The Historic Districts Council, the citywide advocate for New York’s historic neighborhoods, buildings and open spaces, will present its annual Landmarks Lion Award on November 5 to advocate, author, journalist and urban critic Roberta Brandes Gratz.
Participating in the ceremony will be Ronald Shiffman, co-founder of the Pratt Institute Center for Community and Environmental Development, Richard Rabinowitz, president of the American History Workshop, and Stephen Goldsmith, Director of the Center for the Living City. Since 1990 the Landmarks Lion Award has honored those who have shown outstanding devotion in protecting New York City’s historic buildings and neighborhoods. Read more
The Historic Districts Council (HDC) of New York City will host a film series, “Across New York”, that highlights stories from across the City’s five boroughs on how the city came to be and the people who helped shape it.
All screenings will be held at the TRIBECA Film Center at 375 Greenwich Street, NYC- tickets can be purchased online. The cost is $5 per program for Friends of HDC, Seniors and Students, and $10 for the general public.
AT HOME IN UTOPIA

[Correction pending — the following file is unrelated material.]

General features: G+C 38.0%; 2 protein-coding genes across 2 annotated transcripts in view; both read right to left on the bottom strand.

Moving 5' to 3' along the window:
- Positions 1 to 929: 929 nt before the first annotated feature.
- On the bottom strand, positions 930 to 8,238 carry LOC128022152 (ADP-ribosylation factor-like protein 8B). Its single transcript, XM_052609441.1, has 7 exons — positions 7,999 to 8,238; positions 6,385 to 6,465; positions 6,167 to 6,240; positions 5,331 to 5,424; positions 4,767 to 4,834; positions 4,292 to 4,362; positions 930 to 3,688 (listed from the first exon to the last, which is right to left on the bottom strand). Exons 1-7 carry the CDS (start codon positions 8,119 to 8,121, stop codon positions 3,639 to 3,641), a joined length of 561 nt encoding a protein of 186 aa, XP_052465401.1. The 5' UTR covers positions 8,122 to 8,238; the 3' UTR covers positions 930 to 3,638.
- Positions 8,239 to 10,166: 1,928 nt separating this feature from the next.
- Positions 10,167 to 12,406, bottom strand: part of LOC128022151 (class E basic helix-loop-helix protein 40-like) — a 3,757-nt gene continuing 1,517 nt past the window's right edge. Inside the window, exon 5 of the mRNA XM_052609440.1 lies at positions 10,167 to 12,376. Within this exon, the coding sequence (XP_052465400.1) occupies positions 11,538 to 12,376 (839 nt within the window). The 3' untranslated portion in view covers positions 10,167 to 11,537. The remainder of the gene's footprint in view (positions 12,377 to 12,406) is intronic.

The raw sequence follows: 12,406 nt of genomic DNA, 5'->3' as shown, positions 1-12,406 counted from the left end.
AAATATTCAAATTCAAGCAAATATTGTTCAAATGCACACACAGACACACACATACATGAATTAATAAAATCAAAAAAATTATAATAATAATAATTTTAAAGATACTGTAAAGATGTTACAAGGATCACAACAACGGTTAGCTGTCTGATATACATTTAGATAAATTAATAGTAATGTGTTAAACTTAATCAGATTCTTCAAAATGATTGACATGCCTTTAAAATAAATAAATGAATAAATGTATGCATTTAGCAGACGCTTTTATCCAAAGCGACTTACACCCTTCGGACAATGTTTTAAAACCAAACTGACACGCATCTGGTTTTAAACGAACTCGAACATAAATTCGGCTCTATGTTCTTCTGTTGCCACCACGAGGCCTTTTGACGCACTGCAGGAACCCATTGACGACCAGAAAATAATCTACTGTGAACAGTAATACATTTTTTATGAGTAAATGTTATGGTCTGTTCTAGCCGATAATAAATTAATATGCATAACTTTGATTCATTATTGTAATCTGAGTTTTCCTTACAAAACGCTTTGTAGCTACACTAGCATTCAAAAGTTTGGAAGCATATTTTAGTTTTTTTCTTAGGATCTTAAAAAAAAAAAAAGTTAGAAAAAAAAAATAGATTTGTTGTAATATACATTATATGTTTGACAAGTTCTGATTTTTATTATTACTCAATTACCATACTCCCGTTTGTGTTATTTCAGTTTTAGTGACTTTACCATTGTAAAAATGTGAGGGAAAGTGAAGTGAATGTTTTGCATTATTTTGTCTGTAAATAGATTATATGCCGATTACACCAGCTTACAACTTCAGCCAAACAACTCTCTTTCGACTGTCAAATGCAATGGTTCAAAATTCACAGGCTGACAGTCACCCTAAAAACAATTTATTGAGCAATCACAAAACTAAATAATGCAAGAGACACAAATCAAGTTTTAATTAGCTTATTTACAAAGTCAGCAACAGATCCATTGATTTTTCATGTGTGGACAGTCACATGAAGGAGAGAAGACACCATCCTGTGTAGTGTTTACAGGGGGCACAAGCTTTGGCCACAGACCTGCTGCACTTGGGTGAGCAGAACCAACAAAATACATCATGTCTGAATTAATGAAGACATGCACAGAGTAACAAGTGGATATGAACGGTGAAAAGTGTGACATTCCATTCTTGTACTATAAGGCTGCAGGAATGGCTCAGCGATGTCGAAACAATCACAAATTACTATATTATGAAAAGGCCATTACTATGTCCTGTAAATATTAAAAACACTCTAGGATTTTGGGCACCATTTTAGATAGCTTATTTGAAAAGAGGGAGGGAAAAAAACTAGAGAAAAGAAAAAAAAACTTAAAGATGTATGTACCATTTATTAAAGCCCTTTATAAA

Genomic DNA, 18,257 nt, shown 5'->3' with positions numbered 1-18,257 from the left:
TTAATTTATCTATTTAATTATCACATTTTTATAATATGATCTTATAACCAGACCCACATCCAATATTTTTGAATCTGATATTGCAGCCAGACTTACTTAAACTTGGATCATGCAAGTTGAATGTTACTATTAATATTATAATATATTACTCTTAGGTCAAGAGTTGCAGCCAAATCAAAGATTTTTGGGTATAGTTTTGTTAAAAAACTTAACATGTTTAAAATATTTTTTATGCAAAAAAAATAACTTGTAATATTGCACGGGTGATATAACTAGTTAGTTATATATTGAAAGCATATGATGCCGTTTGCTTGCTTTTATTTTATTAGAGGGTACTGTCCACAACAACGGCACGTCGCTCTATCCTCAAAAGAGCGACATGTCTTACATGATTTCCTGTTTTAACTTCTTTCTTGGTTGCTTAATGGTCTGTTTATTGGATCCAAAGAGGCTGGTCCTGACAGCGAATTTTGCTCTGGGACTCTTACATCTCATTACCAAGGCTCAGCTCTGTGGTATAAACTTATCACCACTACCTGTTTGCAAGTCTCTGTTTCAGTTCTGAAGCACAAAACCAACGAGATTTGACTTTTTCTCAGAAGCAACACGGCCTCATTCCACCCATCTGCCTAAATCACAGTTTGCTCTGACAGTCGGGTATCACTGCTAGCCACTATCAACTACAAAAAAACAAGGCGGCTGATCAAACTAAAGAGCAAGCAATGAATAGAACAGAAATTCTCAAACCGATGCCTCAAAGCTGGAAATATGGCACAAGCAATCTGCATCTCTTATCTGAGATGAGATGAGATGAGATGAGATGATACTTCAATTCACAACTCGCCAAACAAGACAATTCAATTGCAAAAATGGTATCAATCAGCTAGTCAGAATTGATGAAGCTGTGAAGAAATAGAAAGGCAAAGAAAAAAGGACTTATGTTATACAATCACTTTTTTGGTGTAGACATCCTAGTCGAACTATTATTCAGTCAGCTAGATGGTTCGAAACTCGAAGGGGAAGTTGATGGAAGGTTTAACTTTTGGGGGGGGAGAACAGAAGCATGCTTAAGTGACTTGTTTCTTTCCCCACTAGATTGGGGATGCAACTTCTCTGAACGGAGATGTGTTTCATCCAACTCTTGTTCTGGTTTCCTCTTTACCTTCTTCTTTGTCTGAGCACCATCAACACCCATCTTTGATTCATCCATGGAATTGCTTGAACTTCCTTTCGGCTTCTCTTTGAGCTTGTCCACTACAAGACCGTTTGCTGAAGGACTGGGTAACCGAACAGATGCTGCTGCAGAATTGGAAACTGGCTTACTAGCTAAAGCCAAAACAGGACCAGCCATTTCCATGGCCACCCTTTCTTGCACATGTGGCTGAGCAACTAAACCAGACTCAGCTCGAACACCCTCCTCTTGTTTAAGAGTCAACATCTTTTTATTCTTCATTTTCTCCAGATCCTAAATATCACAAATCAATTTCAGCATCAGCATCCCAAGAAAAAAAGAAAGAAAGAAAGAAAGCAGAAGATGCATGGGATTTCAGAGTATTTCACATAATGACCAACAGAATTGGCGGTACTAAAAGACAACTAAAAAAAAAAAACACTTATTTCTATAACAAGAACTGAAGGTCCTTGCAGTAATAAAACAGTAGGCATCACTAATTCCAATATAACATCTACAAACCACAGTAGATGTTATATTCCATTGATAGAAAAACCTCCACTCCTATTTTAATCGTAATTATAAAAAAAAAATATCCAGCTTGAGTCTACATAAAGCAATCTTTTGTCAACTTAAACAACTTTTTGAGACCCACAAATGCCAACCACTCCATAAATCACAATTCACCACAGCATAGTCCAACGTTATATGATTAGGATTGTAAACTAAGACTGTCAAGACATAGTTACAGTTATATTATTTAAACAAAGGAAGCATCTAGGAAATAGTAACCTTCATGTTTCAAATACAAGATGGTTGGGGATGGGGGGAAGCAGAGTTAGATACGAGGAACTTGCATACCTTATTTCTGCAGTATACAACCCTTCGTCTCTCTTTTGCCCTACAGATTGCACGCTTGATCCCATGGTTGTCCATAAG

Thursday, November 1, 6PM
The acclaimed documentary At Home in Utopia. was written and directed by Michal Goldman. This film tells the story of the Eastern European, Russian and Polish garment workers who joined together to create a “Bronx Bohemia” known as the Coops. This cooperative apartment complex was built in 1925 on the corner of Allerton Avenue across from Bronx Park. The Coops were what some would consider the ideal community- based on the philosophies of communal living and designed with the ideas of a bucolic setting in mind, the Coops were a “dream home” to many. The residents wanted a design aesthetic that was uncommon in New York at the time- bright, airy and spacious, which was representative of the change that was sought to promote public health, safety and a sense of community. The residents of the Coops were also politically active as advocates for racial equality during a time of severe distress, violence and social injustice. Join us for this special screening and panel discussion of At Home in Utopia, where several of the former residents will discuss their lives in the Bronx. Directed by Michal Goldman, 2008, 133 minutes.
FLORENT: QUEEN OF THE MEATMARKET
Thursday, November 8, 6PM
Join the Historic Districts Council for a night of nostalgia as we view the documentary film Florent: Queen of the Meat Market. Florent, a 24-hour diner located in the Meatpacking District, was once the place to be. This legendary spot attracted artists, club-kids and the blue-collar workers who sought decent French-American cuisine at the wee hours of the morning, but who mostly flocked to